The Linnet's Wings The Sorrow - Page 27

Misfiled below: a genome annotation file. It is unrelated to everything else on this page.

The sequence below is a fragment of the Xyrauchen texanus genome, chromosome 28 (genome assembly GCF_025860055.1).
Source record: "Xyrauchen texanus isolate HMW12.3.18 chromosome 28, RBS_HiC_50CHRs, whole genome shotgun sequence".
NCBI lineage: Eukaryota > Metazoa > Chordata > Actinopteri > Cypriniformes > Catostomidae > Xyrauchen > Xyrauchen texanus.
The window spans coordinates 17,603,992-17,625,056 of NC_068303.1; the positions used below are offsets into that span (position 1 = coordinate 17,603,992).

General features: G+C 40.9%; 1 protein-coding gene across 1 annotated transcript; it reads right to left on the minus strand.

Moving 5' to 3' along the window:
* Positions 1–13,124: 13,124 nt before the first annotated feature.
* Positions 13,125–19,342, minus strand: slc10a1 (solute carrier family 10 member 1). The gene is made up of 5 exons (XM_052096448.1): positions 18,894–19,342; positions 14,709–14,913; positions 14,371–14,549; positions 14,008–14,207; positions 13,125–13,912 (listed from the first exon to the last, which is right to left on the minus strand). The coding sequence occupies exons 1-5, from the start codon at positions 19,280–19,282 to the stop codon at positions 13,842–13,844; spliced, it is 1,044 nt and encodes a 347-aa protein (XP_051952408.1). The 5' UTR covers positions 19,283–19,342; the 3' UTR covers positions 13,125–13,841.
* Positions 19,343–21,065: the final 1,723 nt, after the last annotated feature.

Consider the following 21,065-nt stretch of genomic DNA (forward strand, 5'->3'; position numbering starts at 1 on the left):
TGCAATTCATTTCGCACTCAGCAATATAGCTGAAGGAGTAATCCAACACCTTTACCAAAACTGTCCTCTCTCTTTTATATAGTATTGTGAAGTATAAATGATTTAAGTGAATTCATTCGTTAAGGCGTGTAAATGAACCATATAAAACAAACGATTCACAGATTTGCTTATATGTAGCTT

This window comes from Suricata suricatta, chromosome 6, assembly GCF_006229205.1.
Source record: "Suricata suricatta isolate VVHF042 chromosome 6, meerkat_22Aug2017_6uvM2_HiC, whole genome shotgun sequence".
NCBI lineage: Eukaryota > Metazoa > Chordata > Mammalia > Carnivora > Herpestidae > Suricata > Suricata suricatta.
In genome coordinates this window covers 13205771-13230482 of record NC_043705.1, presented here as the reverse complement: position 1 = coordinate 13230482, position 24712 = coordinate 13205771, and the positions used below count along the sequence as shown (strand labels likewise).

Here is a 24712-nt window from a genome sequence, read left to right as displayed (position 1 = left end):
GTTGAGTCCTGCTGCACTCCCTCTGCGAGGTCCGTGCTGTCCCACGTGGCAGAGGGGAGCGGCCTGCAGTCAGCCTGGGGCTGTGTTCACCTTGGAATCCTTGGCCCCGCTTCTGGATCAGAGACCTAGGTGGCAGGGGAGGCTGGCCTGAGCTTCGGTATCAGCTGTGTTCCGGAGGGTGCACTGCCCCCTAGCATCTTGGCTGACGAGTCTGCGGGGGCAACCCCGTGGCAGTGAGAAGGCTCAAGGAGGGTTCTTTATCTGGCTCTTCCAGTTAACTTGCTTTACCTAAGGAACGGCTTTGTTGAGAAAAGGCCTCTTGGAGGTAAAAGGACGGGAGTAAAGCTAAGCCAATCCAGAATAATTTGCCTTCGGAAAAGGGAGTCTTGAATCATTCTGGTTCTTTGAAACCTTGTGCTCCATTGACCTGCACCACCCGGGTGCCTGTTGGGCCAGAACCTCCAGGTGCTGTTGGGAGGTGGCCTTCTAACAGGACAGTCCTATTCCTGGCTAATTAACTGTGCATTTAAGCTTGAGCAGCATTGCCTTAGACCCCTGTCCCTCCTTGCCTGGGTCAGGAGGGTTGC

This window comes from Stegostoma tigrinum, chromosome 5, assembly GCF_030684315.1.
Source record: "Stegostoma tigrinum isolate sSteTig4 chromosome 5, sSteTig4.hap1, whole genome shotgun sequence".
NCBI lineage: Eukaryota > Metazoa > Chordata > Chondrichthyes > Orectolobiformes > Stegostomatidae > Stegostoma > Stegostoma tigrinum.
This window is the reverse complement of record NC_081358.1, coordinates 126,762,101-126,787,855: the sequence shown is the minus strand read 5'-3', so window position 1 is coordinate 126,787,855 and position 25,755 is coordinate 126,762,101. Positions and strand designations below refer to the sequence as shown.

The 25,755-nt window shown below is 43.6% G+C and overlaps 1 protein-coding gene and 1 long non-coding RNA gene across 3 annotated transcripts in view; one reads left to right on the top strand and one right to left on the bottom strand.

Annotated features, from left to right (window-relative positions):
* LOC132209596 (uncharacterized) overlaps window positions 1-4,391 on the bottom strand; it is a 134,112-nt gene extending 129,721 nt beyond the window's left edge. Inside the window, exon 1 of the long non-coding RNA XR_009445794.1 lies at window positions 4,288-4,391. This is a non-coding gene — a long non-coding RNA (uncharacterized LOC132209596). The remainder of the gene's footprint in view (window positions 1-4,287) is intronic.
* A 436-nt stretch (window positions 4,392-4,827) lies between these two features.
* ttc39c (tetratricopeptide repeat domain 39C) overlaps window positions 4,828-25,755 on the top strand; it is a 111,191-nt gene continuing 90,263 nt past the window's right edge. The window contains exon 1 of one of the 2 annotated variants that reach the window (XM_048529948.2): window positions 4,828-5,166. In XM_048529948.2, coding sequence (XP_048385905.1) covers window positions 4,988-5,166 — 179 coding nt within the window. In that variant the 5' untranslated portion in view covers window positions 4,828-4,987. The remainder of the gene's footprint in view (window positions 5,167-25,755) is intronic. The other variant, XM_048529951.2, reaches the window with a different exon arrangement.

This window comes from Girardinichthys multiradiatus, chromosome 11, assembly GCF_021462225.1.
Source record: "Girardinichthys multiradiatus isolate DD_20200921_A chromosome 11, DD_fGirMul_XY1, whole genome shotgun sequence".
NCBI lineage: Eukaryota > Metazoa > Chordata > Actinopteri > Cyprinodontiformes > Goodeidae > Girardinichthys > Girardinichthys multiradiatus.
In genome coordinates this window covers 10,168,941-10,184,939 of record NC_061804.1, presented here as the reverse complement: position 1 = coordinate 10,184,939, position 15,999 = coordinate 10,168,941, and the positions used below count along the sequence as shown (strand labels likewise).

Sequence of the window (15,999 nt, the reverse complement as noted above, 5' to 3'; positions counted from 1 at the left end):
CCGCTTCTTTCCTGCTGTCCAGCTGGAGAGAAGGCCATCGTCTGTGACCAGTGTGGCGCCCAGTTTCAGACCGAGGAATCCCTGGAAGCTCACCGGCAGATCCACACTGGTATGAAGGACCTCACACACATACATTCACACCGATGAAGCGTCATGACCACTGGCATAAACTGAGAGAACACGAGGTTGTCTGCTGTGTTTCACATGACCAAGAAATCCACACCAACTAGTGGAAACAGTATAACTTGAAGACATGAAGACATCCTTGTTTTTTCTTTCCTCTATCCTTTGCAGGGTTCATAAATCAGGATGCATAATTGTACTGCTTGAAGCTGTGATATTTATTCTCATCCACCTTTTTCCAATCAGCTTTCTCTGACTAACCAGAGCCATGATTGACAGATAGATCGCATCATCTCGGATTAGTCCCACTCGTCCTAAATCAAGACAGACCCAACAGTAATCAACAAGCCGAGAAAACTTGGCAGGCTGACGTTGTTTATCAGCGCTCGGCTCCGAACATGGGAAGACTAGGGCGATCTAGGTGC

I 1918-2018 I never met my paternal grandfather, he died long before I was born. I would like to have met him; maybe asked him about his World War I experiences but I doubt he would have told me. Even my father would not talk about World War II until later life because old soldiers never shared their memories of what war was like back then. I read the War Poets widely, but one writer stood out for me. A soldier who was born the same year as my grandfather, attained the same rank in the army as he did and trained as an officer with the Artists Rifles, though not the same year as my grandfather was there. Perhaps, I thought, I would learn some sense of what the Great War was like, the ugly truths rather than being lulled by patriotic propaganda of the time, to share something of what my grandfather may also have experienced. Dulce et decorum est pro patria mori which is taken from the Roman poet Horace and means "it is sweet and honourable to die for one's country". The Shropshire poet, Wilfred Owen died on the 4th November 1918 while attempting to lead his men across the Sambre canal at Ors in France. He died just one week before the Armistice of 11 November 1918. He was 25 years of age. Born in Oswestry, he grew up in Shrewsbury, Shropshire and appears to have had an enjoyable childhood, exploring the local countryside and visiting local antiquities, the many abbeys and study relics at the ancient Roman ruins near Wroxeter. Sometime in 1913 he wrote Uriconium An Ode, one of two lyric poems (The Swift). Significantly, Uriconium was destroyed by war, a buried sin. Between January 1917 and November 1918 Wilfred Owen wrote the eight poems for which he is mainly remembered, a more mature poetry than his previous work full of unsettling realism. THE SENTRY (January 1917) EXPOSURE (February 1917) DULCE ET DECORUM EST (August 1917) ANTHEM FOR DOOMED YOUTH (September 1917) INSENSIBILITY (November 1917) FUTILITY (May 1918) THE SEND-OFF (May 1918) STRANGE MEETING (September 1918) In May 1917, whilst being treated for shell-shock at Craiglockhart hospital near Edinburgh, Owen met fellow poet Siegfried Sassoon. Sassoon, a published poet, had been awarded the Military Cross 27